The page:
Walt Disney Studios is riding the wave of the success of Frozen with a new animated adventure about another fearless teen heroine. Her name--and the name of her movie--is Moana. And she's got an incredible team behind her big screen birth.
Walt Disney Animation has unveiled that Moana is being written and directed by Ron Clements and John Musker. If those names are familiar, it's probably because you've seen their names on your TV during the countless times you've watched The Little Mermaid, Aladdin and (possibly to a lesser degree) The Princess and the Frog. Unlike these gorgeous examples of Disney's classic hand-drawn animation technique, Moana will be a CG-animated feature, more in line with Disney's recent cartoon hits, Tangled, Wreck-It Ralph and Frozen.
You can get an idea of how Moana might look from the concept art up top.
While a great number of Disney's animated features over the years have been inspired by fairy tales, there is no source of inspiration mentioned for Moana beyond the Pacific Island cultures of ancient Oceania. In this adventure, the titular heroine Moana is established as a born navigator who will take her raft on a quest to find a fabled island. It's a journey attempted by her ancestors before her. Along the way, we're promised this headstrong heroine will encounter massive sea creatures, awe-inspiring underworlds, and fascinating folklore. Her sidekick in this quest is a demi-god named Maui. Hmmmm….Maui like the Hawaiian island?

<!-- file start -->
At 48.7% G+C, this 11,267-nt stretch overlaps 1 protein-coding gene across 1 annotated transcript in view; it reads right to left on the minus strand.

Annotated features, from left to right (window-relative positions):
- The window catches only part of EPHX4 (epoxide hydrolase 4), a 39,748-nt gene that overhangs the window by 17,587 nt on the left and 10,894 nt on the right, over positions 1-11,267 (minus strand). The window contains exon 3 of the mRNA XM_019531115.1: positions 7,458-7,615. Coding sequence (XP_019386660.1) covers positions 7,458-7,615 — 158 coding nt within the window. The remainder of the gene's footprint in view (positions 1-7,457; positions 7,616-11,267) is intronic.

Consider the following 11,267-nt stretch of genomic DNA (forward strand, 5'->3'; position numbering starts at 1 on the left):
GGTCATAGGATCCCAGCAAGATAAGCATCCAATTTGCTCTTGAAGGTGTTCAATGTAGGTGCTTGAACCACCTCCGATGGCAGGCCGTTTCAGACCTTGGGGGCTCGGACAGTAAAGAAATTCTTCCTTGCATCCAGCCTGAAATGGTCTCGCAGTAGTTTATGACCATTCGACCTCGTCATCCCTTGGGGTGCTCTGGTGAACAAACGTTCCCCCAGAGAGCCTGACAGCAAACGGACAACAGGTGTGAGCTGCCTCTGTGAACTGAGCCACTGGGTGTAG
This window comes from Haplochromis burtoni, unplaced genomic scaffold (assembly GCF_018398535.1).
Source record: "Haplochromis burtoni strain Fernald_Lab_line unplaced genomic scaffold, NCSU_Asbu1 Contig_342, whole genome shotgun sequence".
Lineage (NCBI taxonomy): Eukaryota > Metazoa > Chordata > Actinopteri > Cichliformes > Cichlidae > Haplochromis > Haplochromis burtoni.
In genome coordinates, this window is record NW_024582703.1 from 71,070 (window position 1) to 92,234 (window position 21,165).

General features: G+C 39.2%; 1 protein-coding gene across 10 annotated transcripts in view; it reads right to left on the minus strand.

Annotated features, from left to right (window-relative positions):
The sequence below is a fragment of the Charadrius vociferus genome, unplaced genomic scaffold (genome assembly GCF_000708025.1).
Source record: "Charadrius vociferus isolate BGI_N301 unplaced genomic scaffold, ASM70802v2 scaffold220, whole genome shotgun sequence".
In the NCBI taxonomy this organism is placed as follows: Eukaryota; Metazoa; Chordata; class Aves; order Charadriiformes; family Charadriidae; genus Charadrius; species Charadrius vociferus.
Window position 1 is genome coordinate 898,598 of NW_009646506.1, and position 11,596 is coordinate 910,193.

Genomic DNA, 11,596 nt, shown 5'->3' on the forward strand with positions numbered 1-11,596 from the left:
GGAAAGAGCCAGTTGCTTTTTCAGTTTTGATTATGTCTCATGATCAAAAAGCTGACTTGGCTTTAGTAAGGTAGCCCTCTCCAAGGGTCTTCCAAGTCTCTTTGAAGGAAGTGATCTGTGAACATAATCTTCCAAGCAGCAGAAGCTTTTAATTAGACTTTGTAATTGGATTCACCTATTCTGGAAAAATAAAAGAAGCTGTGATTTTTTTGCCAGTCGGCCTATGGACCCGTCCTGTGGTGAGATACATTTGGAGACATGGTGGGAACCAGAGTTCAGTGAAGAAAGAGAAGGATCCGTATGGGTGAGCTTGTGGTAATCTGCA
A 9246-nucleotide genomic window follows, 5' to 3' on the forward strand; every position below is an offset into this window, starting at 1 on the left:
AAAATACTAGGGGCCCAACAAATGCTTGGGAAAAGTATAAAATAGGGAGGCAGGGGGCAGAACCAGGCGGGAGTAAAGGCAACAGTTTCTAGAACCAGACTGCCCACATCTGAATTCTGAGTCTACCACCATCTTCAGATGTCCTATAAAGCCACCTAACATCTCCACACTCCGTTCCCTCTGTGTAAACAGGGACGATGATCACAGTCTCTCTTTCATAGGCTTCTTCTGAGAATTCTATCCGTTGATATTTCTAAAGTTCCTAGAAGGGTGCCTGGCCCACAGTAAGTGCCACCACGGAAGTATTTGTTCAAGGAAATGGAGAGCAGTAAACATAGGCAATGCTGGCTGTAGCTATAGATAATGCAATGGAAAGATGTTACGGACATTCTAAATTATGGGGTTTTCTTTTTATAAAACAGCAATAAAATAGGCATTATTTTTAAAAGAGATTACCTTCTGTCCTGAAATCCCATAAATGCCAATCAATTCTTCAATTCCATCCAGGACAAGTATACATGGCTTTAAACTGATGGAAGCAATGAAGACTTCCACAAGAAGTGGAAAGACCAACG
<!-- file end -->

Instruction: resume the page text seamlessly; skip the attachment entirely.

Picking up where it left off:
Oceania's current region does extend to the state of Hawaii. So, it seems Disney could be delving into the folklore of America's 50th state for its newly announced animated adventure. It wouldn't be the first time. Let us never forget the whimsy and wonder of the Kaua?i-set Lilo And Stitch.
Revisit the beauty of Hawaii as seen through Lilo And Stitch in its gorgeous opening below:
More intriguing still is that if Maui's name is a hint, then Moana could well be based on the true story of how Polynesians were believed to have made it to Oceania's islands to begin with. In 1947, explorer Thor Heyerdahl posited that tribes from South America built simple rafts that they sailed more than 4,000 miles across the open Pacific Ocean to reach Polynesia. To prove his theory, he set out on a voyage that he aimed to be as in line with theirs as possible. The trials and triumphs of his successful expedition were recently chronicled on the heralded live-action film, Kon Tiki.
Look at that. Massive sea creatures, an epic journey that demanded masterful navigation. I think we may be onto something…
Moana is coming in late 2016, and we can't wait.